The Effects of Cell Density and Device Arrangement on the Behavior of Macroencapsulated -Cells
Abstract:Over the last several decades, considerable research has focused on the development of cell encapsulation technology to treat a number of diseases, especially type 1 diabetes. One of the key advantages of cell encapsulation is that it permits the use of xenogenic tissue, particularly animal-derived cell lines. This is an attractive idea, because it circumvents the issue of a limited human organ supply. Furthermore, as opposed to whole islets, cell lines have a better proliferative capacity and can easily be amplified in culture to provide an endless supply of uniform cells. We have previously described a macroencapsulation device for the immunoisolation of insulin-secreting -cells. The aim of this work was to optimize the viability and insulin secretion of cells encapsulated within this device. Specifically, the effects of cell packing density and device membrane configuration were investigated. The results indicated that cell density plays an important role in the secretory capacity of the cells, with higher cell density leading to increased insulin secretion. Increasing the transport area of the capsule by modifying the membrane configuration also led to an improvement in the insulin output of the device.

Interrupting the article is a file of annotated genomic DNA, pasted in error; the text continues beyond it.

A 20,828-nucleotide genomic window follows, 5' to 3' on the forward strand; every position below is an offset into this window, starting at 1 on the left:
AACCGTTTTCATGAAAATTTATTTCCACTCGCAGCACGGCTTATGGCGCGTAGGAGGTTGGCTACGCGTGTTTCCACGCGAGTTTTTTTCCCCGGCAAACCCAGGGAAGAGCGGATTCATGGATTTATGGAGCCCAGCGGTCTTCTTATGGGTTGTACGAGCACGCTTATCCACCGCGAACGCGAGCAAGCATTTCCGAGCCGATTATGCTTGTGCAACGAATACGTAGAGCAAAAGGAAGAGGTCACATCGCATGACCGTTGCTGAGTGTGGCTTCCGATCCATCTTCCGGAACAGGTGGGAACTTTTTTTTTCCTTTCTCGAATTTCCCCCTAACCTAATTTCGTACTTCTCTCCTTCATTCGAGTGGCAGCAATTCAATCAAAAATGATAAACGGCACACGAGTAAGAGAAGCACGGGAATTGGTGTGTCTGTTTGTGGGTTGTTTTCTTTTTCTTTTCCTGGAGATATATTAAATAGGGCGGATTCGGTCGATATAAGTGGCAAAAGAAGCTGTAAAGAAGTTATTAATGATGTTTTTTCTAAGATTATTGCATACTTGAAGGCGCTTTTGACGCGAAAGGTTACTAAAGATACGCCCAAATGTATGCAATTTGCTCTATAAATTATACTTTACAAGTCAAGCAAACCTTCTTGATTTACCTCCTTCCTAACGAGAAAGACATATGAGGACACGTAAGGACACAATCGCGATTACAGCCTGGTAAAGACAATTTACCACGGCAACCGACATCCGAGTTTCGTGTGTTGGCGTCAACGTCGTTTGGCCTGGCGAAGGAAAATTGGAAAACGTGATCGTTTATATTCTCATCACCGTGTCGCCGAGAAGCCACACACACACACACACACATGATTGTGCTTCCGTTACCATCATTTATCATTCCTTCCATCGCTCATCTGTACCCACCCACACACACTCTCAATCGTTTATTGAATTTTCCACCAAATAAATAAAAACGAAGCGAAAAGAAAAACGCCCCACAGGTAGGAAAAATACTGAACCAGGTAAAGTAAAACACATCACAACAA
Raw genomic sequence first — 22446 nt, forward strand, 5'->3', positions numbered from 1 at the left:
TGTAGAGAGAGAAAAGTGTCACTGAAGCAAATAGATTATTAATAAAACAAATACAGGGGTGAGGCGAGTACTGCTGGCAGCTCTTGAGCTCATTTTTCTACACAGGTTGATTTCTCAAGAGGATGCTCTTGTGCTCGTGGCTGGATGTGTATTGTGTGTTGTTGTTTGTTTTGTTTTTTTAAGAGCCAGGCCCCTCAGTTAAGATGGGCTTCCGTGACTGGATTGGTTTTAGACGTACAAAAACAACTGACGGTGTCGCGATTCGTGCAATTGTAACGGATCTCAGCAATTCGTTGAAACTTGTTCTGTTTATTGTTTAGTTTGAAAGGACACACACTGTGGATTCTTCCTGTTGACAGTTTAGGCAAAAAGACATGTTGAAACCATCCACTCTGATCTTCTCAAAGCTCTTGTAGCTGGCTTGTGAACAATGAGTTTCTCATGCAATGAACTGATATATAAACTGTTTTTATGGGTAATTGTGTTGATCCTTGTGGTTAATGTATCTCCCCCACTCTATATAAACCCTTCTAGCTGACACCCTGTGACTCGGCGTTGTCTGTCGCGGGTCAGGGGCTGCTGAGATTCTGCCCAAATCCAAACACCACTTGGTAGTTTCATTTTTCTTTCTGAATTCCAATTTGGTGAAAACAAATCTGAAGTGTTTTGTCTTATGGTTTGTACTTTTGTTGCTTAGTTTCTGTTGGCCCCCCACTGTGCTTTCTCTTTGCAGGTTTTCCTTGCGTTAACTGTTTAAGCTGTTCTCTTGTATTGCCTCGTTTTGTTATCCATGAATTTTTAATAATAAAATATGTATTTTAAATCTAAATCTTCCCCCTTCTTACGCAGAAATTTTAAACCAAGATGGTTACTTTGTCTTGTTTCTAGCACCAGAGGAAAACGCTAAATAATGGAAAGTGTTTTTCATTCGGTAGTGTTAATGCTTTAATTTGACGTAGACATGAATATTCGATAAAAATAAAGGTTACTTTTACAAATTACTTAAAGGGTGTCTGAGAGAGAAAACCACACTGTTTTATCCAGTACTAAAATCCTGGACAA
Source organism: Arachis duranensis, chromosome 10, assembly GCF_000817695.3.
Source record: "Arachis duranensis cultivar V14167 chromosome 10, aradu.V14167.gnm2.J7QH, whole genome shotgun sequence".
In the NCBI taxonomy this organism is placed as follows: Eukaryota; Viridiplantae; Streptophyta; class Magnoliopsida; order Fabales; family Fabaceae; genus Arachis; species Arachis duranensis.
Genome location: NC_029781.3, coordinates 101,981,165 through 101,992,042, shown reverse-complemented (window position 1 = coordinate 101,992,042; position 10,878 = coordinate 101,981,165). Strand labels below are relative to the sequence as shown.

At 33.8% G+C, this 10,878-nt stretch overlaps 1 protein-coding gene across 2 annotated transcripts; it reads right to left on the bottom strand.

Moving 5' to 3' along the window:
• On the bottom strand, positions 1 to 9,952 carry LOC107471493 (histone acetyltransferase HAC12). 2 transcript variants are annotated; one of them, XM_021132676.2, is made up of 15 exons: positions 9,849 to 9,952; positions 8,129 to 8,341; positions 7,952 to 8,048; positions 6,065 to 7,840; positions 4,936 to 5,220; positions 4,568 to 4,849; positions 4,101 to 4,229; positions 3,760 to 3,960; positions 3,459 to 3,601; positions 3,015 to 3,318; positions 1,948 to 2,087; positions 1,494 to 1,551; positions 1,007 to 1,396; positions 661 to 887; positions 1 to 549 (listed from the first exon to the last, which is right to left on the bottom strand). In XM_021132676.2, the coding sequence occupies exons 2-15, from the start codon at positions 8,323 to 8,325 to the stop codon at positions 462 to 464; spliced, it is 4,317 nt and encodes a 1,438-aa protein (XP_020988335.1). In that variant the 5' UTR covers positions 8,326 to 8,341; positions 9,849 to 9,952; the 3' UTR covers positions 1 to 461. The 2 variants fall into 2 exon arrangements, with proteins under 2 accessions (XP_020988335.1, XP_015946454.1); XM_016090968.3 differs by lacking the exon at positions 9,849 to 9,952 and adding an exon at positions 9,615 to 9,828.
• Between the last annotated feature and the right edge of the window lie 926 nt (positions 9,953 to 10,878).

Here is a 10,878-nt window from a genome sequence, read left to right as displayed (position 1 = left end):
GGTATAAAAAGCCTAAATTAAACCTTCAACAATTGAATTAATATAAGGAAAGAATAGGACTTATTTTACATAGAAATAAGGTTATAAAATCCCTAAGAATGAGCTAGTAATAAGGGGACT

Document Type: Research Article
Affiliations: 1: Department of Biomedical Engineering, Boston University, Boston, MA 02215, USA 2: Department of Electrical Engineering and Biomedical Engineering, The Pennsylvania State University, University Park, PA 16802, USA 3: Department of Physiology and Division of Bioengineering, University of California San Francisco, San Francisco, CA 94158, USA
Publication date: 2007-08-01
- Cell Transplantation publishes original, peer-reviewed research and review articles on the subject of cell transplantation and its application to human diseases. To ensure high-quality contributions from all areas of transplantation, separate section editors and editorial boards have been established. Articles deal with a wide range of topics including physiological, medical, preclinical, tissue engineering, and device-oriented aspects of transplantation of nervous system, endocrine, growth factor-secreting, bone marrow, epithelial, endothelial, and genetically engineered cells, among others. Basic clinical studies and immunological research papers are also featured. To provide complete coverage of this revolutionary field, Cell Transplantation will report on relevant technological advances, and ethical and regulatory considerations of cell transplants. Cell Transplantation is now an Open Access journal starting with volume 18 in 2009, and therefore there will be an inexpensive publication charge, which is dependent on the number of pages, in addition to the charge for color figures. This will allow work to be disseminated to a wider audience and also entitle the corresponding author to a free PDF, as well as prepublication of an unedited version of the manuscript.